Everything That's Changed in the New 2023 HomePod
Apple this week unexpectedly announced the second-generation full-sized HomePod, around two years after it discontinued the original smart speaker.
Priced at $299, the new HomePod joins the HomePod mini in Apple's line of TV and home products. A lower price tag at launch, a slightly tweaked design, and new features could help to make the second-generation HomePod more successful than its predecessor, which failed to capture mainstream market share and was ultimately discontinued. Below, we've highlighted what exactly has changed with the second-generation HomePod compared to the first-generation smart speaker.
The new HomePod is equipped with the same S7 chip as found in the Apple Watch Series 7, whereas the original HomePod uses the A8 chip from the iPhone 6 and iPhone 6 Plus. Apple says the new chip offers "even more advanced computational audio."
Fewer Microphones and Tweeters
The new HomePod has four built-in microphones, compared to six in the original model. Apple says the microphones support "far-field Siri," allowing users to activate the voice assistant from a distance.
The latest HomePod also has fewer tweeters than the original model. Apple's specs sheet reveals the new HomePod has five tweeters around its base, compared to seven in the original smart speaker. The tweeters help power HomePod's acoustic performance by optimizing "high frequencies to produce detailed, articulate audio with stunning clarity." The reduction in the number of tweeters and microphones was likely a cost-cutting measure by Apple. Whether this will result in a noticeable drop in audio performance is currently unknown.
Temperature and Humidity Sensing
Unlike the original HomePod, the second-generation model is equipped with a temperature and humidity sensor. Apple has also enabled the HomePod mini's temperature and humidity sensor in HomePod software version 16.3.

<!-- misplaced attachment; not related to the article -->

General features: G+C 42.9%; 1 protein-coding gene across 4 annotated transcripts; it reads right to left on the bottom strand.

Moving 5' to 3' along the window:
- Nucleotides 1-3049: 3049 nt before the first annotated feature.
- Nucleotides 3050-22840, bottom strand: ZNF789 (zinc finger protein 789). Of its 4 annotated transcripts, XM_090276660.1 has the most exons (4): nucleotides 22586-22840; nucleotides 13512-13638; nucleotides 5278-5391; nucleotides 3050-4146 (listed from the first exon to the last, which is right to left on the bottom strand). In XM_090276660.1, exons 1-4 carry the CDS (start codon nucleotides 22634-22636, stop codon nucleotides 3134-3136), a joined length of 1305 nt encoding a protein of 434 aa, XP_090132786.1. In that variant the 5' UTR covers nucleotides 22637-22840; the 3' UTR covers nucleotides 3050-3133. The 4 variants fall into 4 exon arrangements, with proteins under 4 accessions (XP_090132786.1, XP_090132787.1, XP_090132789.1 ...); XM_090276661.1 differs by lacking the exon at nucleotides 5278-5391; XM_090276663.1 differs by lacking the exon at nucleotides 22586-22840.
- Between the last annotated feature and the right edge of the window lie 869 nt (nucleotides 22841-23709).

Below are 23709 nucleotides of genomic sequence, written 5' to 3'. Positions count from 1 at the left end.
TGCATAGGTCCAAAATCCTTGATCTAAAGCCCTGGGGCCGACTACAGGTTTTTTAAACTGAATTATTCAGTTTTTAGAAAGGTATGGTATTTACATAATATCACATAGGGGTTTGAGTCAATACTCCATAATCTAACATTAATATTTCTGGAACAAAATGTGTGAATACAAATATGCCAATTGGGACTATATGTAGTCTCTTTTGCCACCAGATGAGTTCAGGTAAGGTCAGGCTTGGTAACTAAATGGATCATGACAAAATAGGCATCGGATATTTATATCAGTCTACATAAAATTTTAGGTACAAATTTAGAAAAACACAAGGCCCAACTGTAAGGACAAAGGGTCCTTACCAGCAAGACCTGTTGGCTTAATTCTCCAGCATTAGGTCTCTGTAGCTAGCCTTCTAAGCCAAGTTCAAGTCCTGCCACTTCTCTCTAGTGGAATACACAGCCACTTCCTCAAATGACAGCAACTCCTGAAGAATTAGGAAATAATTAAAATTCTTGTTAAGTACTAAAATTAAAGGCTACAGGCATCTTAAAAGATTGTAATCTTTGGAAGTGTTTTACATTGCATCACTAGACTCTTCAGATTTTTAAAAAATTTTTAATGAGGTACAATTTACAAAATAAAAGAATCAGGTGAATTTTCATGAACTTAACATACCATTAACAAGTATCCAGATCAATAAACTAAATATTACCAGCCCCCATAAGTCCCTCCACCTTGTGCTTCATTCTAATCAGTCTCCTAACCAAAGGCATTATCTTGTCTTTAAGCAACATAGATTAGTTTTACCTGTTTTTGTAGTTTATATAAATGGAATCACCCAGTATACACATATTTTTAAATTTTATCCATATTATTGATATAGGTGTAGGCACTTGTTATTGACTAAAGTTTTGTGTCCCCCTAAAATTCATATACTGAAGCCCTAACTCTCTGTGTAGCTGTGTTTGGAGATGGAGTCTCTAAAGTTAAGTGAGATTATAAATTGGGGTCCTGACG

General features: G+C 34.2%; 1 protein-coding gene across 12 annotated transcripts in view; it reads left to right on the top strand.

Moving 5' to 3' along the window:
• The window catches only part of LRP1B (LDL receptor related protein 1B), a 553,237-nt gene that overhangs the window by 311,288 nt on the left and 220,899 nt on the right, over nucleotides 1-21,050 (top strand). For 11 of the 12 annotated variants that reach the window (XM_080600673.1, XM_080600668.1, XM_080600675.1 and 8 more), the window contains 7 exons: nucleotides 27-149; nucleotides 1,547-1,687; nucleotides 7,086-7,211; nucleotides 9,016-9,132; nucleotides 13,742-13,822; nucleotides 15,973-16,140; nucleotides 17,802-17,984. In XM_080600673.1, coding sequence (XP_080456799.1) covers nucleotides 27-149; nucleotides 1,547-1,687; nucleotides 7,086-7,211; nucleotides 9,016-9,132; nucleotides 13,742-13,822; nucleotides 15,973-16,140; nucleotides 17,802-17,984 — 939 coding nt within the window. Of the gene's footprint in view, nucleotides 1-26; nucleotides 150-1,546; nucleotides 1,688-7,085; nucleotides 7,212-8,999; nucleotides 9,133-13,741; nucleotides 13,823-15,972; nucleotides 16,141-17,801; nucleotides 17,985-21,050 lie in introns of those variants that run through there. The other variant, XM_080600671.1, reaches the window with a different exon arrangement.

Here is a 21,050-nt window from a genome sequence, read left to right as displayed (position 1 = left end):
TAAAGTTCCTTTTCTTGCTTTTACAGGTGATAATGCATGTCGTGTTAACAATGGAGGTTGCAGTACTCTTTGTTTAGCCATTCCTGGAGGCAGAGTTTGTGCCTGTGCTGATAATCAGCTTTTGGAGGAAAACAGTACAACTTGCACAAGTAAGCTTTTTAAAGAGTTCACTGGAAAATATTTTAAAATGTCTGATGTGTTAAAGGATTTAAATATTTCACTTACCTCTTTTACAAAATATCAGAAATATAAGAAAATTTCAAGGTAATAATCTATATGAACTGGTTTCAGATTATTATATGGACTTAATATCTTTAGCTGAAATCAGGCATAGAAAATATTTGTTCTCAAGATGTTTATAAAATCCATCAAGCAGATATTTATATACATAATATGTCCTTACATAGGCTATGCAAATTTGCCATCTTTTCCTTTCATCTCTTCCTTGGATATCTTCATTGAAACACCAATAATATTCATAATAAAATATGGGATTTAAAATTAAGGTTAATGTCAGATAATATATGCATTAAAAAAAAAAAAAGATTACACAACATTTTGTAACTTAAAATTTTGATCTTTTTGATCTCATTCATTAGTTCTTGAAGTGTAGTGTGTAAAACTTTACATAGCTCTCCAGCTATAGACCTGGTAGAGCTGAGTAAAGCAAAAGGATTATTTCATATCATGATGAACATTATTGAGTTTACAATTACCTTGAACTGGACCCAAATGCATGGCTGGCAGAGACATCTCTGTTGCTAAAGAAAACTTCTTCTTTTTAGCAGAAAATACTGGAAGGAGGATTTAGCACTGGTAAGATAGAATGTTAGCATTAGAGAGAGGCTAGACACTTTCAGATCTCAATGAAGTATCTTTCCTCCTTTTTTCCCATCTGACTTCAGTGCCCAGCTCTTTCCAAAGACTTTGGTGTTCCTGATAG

The sensor can measure indoor environments, allowing users to create automations that close the blinds or turn on a fan or heater automatically when a certain temperature is reached in a room, for example. This information is exposed in the Home app like any other smart home accessory.
Easily Detachable Power Cable
While force was required to remove the original HomePod's power cable, the new HomePod has an easily detachable power cable. The original HomePod came with the cable attached, and Apple did not recommend trying to detach it forcibly.
Larger Backlit Touch Interface
One of the noticeable design changes with the updated HomePod is a larger backlit touch interface on the top of the speaker. Compared to the original HomePod, the new model features a significantly larger interface that glows and illuminates different colors to show varying statuses of the speaker and when Siri is in use.
Lighter and Shorter Design
The new HomePod weighs 5.16 pounds, compared to 5.5 pounds for the original smart speaker. The upgraded HomePod is also 6.6 inches tall, while the original stood at 6.8 inches. Both HomePods feature the same width of 5.6 inches.
Thread and U1 Ultra Wideband Chip
The new HomePod supports Thread, a connectivity standard for smart home devices that improves connectivity by letting Thread devices talk directly to each other via a low-power mesh network. The original HomePod lacked Thread support, with only the HomePod mini having compatibility.
The new HomePod also has a built-in U1 Ultra Wideband chip, which detects when other U1-equipped devices like newer iPhone models are nearby and allows them to quickly hand off audio to the smart speaker.
What's Not Changed
With the new HomePod, there are two things that have not changed: Lack of Bluetooth audio support and line-in audio. Unlike many other portable speakers, the new HomePod cannot function as a standalone Bluetooth speaker. While the HomePod includes Bluetooth to communicate with HomeKit and other devices, users must pair the HomePod with their iPhone or iPad and use Apple's AirPlay protocol or Siri to play audio.
Perhaps unsurprisingly, the new HomePod also lacks an audio jack, optical audio port, or any other ports. All interaction with the HomePod is done wirelessly using Apple devices.
Top Rated Comments
However this model doesn’t really seem like the future. It’s got less speakers (so potentially lower quality than the original) and it’s super expensive.
Didn’t the original model fail to sell mainly because it was overpriced?
People will still try to compare it to a $25 Echo Dot...
It's a still an expensive very Apple limited device. Some people will say "I'm extremely OK with that" and you really can't argue with that but so was the first and look how it went.
In the end the worst is probably the feeling nobody at Apple learned anything from the original Homepod.